Are there other qualities or characteristics you're looking for students to demonstrate in the essays?
We definitely use the essays to help evaluate communications skills. Other aspects beyond content are just writing well, making sure you answer the question, and paying attention to details like spelling and grammar. At times you have to make decisions about what's the most important information to include in the essay, because you have a limited amount of space. I think that it can be challenging for students to decide what the most relevant information is.
Are there certain courses you look for in an applicant's undergraduate transcript?
We're really receptive to all kinds of academic backgrounds. There aren't any particular courses that are must-haves in the transcript, but there is a prerequisite for some mathematics. We are looking for an aptitude for mathematics. When we evaluate the whole application, sometimes we see in a transcript that they've taken a math course. In other cases, we don't see these courses, but we see that this person has an aptitude for analytics and mathematics through other areas of the application. Quite often we make admission offers to candidates who may not have the math prerequisites on their transcripts, but it is a pre-enrollment requirement that they must complete before they arrive in the fall.
If a student doesn't have the prerequisite courses, how much more important does the quantitative GMAT score become?
It definitely puts more pressure on the GMAT, because that may be one of the things that gives us an indication that they have the mathematical aptitude. There may be other things, like the type of work they're doing, that may provide an indication as well. The GMAT is one of many things we consider when we evaluate an application.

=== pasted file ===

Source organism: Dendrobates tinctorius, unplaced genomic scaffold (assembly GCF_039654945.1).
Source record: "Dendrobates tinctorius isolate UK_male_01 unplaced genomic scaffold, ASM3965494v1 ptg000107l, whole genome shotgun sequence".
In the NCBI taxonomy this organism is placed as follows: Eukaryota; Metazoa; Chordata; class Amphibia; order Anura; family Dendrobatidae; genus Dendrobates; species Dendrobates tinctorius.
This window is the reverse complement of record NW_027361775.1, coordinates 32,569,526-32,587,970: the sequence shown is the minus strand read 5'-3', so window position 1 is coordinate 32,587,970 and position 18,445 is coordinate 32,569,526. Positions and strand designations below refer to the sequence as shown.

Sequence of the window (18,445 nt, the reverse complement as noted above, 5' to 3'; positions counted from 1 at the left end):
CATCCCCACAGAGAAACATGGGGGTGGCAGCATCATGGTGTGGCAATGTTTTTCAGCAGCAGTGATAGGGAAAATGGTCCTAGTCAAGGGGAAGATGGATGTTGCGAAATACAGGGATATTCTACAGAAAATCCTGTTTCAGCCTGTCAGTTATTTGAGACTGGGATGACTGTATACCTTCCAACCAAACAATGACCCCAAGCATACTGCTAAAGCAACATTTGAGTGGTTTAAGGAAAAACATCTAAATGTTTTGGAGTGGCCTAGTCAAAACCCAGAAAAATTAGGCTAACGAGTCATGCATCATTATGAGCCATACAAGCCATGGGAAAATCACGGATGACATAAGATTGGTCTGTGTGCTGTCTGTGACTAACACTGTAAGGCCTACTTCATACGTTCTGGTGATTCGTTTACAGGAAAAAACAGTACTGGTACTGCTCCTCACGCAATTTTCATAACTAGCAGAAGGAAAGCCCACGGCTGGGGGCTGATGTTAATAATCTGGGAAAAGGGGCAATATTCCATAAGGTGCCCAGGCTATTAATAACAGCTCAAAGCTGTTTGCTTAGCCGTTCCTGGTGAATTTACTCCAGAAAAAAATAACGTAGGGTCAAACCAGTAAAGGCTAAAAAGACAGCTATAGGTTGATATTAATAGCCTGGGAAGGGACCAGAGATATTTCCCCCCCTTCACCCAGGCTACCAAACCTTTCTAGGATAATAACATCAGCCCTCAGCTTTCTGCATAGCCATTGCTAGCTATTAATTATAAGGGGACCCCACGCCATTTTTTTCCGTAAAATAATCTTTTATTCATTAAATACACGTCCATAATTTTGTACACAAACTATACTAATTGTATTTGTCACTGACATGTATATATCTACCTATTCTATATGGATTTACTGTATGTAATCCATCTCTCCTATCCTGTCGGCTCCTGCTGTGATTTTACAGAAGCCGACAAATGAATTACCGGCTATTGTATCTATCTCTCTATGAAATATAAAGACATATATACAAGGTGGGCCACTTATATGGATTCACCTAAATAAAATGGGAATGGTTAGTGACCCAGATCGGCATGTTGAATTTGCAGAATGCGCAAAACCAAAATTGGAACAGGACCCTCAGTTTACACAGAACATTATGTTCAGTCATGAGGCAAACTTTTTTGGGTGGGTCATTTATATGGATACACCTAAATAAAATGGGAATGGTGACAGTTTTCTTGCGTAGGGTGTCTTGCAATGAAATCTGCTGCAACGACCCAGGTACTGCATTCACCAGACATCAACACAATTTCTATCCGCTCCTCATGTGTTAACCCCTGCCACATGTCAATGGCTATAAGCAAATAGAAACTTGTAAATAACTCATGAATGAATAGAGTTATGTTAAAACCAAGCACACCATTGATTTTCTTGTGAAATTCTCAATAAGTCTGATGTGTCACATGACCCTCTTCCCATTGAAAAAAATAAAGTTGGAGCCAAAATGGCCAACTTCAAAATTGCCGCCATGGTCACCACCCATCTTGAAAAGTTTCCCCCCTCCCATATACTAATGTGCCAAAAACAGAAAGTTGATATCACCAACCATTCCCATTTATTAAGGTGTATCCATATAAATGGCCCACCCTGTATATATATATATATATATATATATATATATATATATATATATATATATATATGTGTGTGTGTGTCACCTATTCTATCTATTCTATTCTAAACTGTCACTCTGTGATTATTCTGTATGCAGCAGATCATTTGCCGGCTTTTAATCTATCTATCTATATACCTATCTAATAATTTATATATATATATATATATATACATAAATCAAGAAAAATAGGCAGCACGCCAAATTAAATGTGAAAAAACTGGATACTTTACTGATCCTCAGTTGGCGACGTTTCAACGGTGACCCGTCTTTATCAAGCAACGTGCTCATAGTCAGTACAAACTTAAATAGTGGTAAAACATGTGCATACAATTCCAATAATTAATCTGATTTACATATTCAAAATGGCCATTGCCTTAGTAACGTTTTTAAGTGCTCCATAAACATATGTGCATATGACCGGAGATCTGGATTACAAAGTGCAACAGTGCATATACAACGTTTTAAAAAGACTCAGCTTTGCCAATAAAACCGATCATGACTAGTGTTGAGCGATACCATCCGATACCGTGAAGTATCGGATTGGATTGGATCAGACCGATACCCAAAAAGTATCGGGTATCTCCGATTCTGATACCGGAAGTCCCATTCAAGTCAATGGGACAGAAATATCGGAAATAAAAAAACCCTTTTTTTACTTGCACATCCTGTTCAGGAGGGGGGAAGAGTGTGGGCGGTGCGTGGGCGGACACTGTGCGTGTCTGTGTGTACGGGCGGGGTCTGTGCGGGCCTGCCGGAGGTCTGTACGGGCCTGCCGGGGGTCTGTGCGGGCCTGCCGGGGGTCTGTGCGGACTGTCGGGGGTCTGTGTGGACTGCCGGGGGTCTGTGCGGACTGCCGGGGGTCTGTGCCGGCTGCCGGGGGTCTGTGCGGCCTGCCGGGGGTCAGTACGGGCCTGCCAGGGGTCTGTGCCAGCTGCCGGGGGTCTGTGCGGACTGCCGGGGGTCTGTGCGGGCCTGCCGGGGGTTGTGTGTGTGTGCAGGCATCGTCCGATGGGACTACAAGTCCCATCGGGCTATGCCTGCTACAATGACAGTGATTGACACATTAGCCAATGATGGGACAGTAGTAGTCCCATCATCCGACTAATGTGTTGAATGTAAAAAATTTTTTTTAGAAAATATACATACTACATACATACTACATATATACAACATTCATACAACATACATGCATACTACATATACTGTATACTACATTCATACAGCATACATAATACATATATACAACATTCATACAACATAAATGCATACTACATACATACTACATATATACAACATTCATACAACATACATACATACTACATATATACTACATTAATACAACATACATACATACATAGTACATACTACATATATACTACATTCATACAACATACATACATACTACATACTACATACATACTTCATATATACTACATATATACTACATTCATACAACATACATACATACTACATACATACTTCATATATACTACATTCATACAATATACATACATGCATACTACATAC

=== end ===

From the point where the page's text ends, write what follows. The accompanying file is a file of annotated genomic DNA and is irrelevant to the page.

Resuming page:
What's the typical amount of work experience you look for in an applicant?
Over the past few years most candidates have had in the range of two to eight years of experience. However, there are certainly people outside that. In fact, we have some candidates with a year or less—I think in our last class it was about 10%, and we're very receptive to that. We think there are great candidates out there who might be early in their career but who, through their applications, can make a strong case for admission.
What are you looking for in letters of recommendation?
For most candidates, the ideal person, if it's an option, is a current or previous direct supervisor, because they're in a really great position to provide examples of the impact the person has been having in their work and what kinds of contributions they are making. They can provide examples and specific insights.